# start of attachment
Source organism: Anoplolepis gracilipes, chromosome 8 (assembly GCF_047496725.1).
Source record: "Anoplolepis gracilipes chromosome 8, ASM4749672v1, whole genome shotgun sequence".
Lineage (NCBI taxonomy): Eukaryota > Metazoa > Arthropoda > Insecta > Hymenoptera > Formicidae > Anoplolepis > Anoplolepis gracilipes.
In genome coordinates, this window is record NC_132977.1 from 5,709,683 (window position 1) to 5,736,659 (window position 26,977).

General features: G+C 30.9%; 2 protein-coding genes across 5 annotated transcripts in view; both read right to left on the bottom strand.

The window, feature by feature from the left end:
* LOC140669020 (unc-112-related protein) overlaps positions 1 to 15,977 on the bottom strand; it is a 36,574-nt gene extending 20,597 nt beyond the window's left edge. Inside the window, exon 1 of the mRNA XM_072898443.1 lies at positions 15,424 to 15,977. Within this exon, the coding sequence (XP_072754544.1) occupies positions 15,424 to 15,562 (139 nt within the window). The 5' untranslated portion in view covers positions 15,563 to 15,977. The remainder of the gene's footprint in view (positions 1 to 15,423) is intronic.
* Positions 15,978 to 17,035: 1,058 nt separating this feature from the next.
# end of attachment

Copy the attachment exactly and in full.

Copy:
Source organism: Anoplolepis gracilipes, chromosome 8 (assembly GCF_047496725.1).
Source record: "Anoplolepis gracilipes chromosome 8, ASM4749672v1, whole genome shotgun sequence".
Lineage (NCBI taxonomy): Eukaryota > Metazoa > Arthropoda > Insecta > Hymenoptera > Formicidae > Anoplolepis > Anoplolepis gracilipes.
In genome coordinates, this window is record NC_132977.1 from 5,709,683 (window position 1) to 5,736,659 (window position 26,977).

General features: G+C 30.9%; 2 protein-coding genes across 5 annotated transcripts in view; both read right to left on the bottom strand.

The window, feature by feature from the left end:
* LOC140669020 (unc-112-related protein) overlaps positions 1 to 15,977 on the bottom strand; it is a 36,574-nt gene extending 20,597 nt beyond the window's left edge. Inside the window, exon 1 of the mRNA XM_072898443.1 lies at positions 15,424 to 15,977. Within this exon, the coding sequence (XP_072754544.1) occupies positions 15,424 to 15,562 (139 nt within the window). The 5' untranslated portion in view covers positions 15,563 to 15,977. The remainder of the gene's footprint in view (positions 1 to 15,423) is intronic.
* Positions 15,978 to 17,035: 1,058 nt separating this feature from the next.